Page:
Mopar’s JK-8 kit is proving more popular than expected. According to Ward’s Auto, Mopar planned to sell 200-300 of the $5,499 kits, but was inundated with 400 initial orders from dealers alone. If you want to find out more about what goes in to the JK-8 conversion, check out Part 2 of our story on page 66. If all the demand only shows one thing, it is that Jeep enthusiasts are ready for a Jeep pickup.
Last December 16th, the very last U.S.-spec Ford Ranger rolled off the Twin Cities assembly line in St. Paul, Minnesota. The Ranger, which has been a cornerstone of Ford’s truck lineup since 1983, will be built and sold in other parts of the world, but not in the U.S. The last Ranger, a white SuperCab Sport model, will be joining the Orkin Pest Control fleet. As for the 125-acre plant, the oldest Ford currently operated at the time of closure; it is slated to be demolished.
Rod Hall Extends Record
Our friend and off-road racing legend Rod Hall, the most winning racer in Baja and the only man to compete in every Baja 1000 race since its inception in 1967, has racked up 21 class wins in the event’s 44 year history. This past November, Hall continued his consecutive Baja 1000 race streak by donning his racing suit and climbing in to the #862 Master Pull - Special Operations Warrior Foundation H1 Alpha. Congrats to Rod Hall, who also celebrated his 74th birthday and finished third in his class.
Questioning The Top: Jeep
We recently sat down with Mike Manley, President and CEO of the Jeep brand and asked him a few questions to gain some insight about the future of the brand and the direction it is headed.
FW: Jeep has seen incredible growth over the last few years, are there holes in the lineup you would like to see filled?
Manley: I think there is opportunity for Jeep in three or four areas. Something like the Grand Wagoneer three–row is a great opportunity for us. A smaller Jeep would be very attractive to international customers, as well as increasingly (attractive) here in the U.S. Liberty is a great niche product, but it is niche because of its capability. I think with changes there we can expand the reach. Finally, I think there is room for a pickup within the Jeep lineup.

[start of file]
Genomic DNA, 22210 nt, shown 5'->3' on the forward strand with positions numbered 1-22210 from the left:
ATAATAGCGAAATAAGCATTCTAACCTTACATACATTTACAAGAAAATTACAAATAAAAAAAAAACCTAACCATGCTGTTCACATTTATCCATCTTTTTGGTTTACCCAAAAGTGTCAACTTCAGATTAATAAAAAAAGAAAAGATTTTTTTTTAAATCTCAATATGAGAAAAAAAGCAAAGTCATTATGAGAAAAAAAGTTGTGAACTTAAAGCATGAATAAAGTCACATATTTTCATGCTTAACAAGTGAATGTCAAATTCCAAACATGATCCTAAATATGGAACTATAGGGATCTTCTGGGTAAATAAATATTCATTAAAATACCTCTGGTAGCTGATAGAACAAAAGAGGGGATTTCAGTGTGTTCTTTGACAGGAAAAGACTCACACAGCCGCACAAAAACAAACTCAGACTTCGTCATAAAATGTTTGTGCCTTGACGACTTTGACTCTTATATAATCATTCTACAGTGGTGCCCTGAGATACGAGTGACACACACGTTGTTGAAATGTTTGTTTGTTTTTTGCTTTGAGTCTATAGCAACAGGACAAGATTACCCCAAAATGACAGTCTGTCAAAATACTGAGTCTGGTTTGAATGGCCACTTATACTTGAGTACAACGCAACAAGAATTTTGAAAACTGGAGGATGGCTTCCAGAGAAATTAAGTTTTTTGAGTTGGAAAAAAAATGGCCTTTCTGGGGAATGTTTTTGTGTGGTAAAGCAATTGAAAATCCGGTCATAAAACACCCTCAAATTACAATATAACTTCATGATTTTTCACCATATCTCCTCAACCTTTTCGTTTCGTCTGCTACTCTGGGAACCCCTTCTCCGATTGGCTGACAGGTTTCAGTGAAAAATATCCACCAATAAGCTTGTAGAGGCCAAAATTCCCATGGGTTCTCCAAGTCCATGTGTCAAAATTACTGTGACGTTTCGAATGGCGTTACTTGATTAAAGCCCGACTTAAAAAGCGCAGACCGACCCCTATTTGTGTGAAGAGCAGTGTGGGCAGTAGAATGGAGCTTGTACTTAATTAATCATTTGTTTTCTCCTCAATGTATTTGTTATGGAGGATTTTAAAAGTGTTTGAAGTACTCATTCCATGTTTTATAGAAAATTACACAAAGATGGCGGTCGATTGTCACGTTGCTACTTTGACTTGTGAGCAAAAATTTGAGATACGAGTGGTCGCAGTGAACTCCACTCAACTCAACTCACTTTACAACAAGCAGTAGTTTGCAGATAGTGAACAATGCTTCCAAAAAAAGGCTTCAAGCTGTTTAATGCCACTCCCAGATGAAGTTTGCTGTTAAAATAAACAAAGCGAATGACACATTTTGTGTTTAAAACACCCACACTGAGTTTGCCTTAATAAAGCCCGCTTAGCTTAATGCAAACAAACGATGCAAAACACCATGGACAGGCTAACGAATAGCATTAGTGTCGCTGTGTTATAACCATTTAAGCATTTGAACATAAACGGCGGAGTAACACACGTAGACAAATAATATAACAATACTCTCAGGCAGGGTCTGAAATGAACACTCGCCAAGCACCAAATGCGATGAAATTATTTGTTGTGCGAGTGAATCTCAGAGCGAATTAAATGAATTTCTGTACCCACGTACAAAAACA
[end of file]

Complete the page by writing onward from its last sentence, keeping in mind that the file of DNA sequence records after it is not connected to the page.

FW: Mopar has had the JK-8 kit out for a while and at sema aev introduced the JK-based Brute Double Cab. Has there been enough interest in these products to justify development of a Wrangler-based pickup from the factory?
Manley: I think certainly there is enough interest as we look at it right now, for us to be able to go down that route. One of the things that we need to be careful about is where various products are within their lifecycle. As you know, the costs to develop that vehicle are fairly significant. Wrangler is a great bed upon which to build a pickup. As an organization and as we continue our recovery, we have to make sure we are putting the resources where we can get the most effective result for them. I have to say Wrangler pickup, in my view, or a pickup within the Jeep family is right up there. We continue to look at it and as you know I am a big fan of pickups.
FW: How would you respond to enthusiasts who say that the aftermarket is doing something that Jeep can’t or won’t do, which is creating a Jeep pickup, when what they really want is one from the factory?
Manley: I think it is a number of things. Firstly, it does indicate that there is a strong market out there, because as you know, to convert a Wrangler is not the most inexpensive thing. So for me that is an endorsement of a fan base out there for a Wrangler pickup. We track these types of aftermarket sales to make sure product decisions in the future are rooted in solid customer demand. Mopar did a great job and they worked closely with us on that and some may view the JK-8 a forerunner, but we’ll have to see.